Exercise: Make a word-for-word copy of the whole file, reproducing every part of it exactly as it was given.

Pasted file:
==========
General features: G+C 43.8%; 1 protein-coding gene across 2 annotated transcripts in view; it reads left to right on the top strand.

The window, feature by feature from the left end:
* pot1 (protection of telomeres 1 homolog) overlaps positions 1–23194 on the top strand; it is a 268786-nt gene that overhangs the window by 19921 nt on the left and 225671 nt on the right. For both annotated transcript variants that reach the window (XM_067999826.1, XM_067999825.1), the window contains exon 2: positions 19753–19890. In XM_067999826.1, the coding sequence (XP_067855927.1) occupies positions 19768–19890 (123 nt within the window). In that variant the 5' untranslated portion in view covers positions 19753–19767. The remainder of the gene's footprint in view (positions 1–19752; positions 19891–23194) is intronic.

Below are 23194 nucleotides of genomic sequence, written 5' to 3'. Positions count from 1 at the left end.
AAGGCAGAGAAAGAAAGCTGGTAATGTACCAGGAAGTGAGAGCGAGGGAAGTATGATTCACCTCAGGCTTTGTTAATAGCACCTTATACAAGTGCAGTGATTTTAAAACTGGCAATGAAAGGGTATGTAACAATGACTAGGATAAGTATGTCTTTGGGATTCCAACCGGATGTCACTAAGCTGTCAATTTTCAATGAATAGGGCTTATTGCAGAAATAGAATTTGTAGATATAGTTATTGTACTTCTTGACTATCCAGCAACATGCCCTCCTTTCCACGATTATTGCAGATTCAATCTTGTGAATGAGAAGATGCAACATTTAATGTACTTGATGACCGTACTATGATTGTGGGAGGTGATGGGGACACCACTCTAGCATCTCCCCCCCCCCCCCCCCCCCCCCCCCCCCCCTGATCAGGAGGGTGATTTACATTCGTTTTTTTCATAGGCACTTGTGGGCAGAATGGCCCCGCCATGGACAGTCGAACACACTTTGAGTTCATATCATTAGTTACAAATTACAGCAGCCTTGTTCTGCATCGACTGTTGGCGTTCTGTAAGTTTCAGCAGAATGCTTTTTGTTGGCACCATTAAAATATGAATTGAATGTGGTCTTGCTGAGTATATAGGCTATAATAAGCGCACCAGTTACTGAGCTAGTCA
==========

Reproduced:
General features: G+C 43.8%; 1 protein-coding gene across 2 annotated transcripts in view; it reads left to right on the top strand.

The window, feature by feature from the left end:
* pot1 (protection of telomeres 1 homolog) overlaps positions 1–23194 on the top strand; it is a 268786-nt gene that overhangs the window by 19921 nt on the left and 225671 nt on the right. For both annotated transcript variants that reach the window (XM_067999826.1, XM_067999825.1), the window contains exon 2: positions 19753–19890. In XM_067999826.1, the coding sequence (XP_067855927.1) occupies positions 19768–19890 (123 nt within the window). In that variant the 5' untranslated portion in view covers positions 19753–19767. The remainder of the gene's footprint in view (positions 1–19752; positions 19891–23194) is intronic.

Below are 23194 nucleotides of genomic sequence, written 5' to 3'. Positions count from 1 at the left end.
AAGGCAGAGAAAGAAAGCTGGTAATGTACCAGGAAGTGAGAGCGAGGGAAGTATGATTCACCTCAGGCTTTGTTAATAGCACCTTATACAAGTGCAGTGATTTTAAAACTGGCAATGAAAGGGTATGTAACAATGACTAGGATAAGTATGTCTTTGGGATTCCAACCGGATGTCACTAAGCTGTCAATTTTCAATGAATAGGGCTTATTGCAGAAATAGAATTTGTAGATATAGTTATTGTACTTCTTGACTATCCAGCAACATGCCCTCCTTTCCACGATTATTGCAGATTCAATCTTGTGAATGAGAAGATGCAACATTTAATGTACTTGATGACCGTACTATGATTGTGGGAGGTGATGGGGACACCACTCTAGCATCTCCCCCCCCCCCCCCCCCCCCCCCCCCCCCCTGATCAGGAGGGTGATTTACATTCGTTTTTTTCATAGGCACTTGTGGGCAGAATGGCCCCGCCATGGACAGTCGAACACACTTTGAGTTCATATCATTAGTTACAAATTACAGCAGCCTTGTTCTGCATCGACTGTTGGCGTTCTGTAAGTTTCAGCAGAATGCTTTTTGTTGGCACCATTAAAATATGAATTGAATGTGGTCTTGCTGAGTATATAGGCTATAATAAGCGCACCAGTTACTGAGCTAGTCA